Ancient Dramas, Modern Hurts

Ransom Riggs

A few months ago, I wrote about my friend Bryan Doerries' staged readings of ancient Greek dramas for military audiences around the country, and how absolutely contemporary the post-war hurts and traumas suffered by Ajax and Philoctetes -- the dramas' physically and mentally wounded protagonists -- seemed to everyone who watched. I regretted not being able to share a video of the performance here, because that's where the power of the project really lies, but this week NPR sent producer Elizabeth Blair to a reading at the Department of Defense, and she brought along a camera crew.

The story aired yesterday on All Things Considered, and it's archived here. I wish I could embed the videos here, but regardless you must check out the second video, of John Adams star Paul Giamatti giving a tear-down-the-house performance of one of Bryan's scenes. (I'm usually impressed by Giamatti's performances; that he can generate this much passion in a staged reading is even more impressive.) Also, the story sheds more light on the project's genesis:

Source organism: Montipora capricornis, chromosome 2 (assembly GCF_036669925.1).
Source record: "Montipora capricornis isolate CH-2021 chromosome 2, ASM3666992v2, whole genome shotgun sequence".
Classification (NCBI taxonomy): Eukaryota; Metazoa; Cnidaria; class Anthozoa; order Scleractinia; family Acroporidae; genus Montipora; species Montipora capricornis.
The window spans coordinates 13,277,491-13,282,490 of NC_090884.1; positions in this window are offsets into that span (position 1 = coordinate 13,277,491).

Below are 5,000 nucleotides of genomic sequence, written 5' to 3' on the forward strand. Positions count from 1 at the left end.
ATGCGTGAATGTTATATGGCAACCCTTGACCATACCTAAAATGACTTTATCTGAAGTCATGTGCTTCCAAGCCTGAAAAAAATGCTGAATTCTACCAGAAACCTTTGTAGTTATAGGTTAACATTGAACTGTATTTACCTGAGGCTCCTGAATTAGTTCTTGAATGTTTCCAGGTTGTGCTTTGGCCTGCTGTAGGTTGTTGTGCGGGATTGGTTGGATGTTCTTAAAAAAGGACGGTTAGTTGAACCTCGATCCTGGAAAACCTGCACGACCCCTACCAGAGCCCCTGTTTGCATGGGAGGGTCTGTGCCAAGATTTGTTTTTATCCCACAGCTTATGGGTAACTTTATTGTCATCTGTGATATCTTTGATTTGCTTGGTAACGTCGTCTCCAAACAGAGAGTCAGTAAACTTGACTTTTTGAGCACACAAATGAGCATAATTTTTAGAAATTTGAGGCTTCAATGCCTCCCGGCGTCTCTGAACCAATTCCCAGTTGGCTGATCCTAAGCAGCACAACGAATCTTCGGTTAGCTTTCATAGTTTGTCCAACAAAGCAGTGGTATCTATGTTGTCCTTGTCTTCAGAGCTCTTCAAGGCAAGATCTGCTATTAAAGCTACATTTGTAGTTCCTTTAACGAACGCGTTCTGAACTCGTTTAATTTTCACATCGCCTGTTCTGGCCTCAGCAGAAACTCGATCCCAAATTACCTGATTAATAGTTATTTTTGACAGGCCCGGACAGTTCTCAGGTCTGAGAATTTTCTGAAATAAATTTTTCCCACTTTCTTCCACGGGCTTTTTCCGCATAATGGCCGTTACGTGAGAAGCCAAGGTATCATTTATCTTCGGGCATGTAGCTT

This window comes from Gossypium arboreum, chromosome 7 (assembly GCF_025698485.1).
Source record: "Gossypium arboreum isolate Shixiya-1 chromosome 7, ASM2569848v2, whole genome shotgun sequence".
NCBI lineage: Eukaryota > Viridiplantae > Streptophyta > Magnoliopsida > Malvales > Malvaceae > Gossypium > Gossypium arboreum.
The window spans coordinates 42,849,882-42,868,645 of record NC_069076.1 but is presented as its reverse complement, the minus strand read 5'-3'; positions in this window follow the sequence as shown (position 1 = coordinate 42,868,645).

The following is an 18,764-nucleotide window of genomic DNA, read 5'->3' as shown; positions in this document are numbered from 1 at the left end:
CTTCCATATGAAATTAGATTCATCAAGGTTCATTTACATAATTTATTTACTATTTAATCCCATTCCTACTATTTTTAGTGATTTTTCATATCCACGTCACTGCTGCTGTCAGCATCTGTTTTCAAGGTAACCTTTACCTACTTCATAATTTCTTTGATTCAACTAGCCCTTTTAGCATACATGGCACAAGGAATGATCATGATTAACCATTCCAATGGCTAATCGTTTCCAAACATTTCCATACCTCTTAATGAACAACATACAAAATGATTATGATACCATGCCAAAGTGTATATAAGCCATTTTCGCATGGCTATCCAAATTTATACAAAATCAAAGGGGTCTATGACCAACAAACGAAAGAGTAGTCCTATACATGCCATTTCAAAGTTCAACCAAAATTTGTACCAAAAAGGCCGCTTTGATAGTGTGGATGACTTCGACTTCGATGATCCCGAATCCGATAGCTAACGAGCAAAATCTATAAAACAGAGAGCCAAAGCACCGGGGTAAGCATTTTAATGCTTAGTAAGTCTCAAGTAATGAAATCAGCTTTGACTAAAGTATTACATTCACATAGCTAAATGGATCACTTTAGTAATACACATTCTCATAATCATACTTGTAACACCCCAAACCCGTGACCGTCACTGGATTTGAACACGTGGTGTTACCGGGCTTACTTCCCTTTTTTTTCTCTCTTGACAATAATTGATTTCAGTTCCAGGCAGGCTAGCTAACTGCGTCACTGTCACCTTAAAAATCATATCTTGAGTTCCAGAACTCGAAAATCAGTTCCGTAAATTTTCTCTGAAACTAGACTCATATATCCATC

The Philoctetes Project, which brought the plays to the Warrior Resilience Conference, is the brainchild of Bryan Doerries, a translator and director of Greek and Roman drama. Philoctetes is a Greek warrior who gets bitten by a poisonous snake just before the Trojan War. When his injury makes him a liability, his generals abandon him on an island where he lives by himself — in great pain — for nine years. When the veterans-care scandal at Walter Reed Army Medical Center made headlines in 2007, Doerries saw parallels. "On every front page," Doerries says, "there were pictures of modern Philocteteses, waiting for treatment, abandoned on islands, just like the character in the play. And all of a sudden it became a revelation that this play was about a wounded vet who was waiting for treatment and had to accept it from a medical establishment he no longer trusted." That anguish and mistrust runs through Sophocles' character Ajax as well. At the end of the Trojan War, Ajax feels he's been badly mistreated by the military. He grows depressed, possibly psychotic, and attempts to kill first his generals and then himself. "It's an amazing thing that the military is so interested in these [plays]," says Giamatti, who points out that from one perspective, both Philoctetes and Ajax can seem anti-military. The title characters, he explains, essentially rail at their superior officers: "'How could you have done this to me? I gave you my loyalty and strength and you turned me into a monster.'"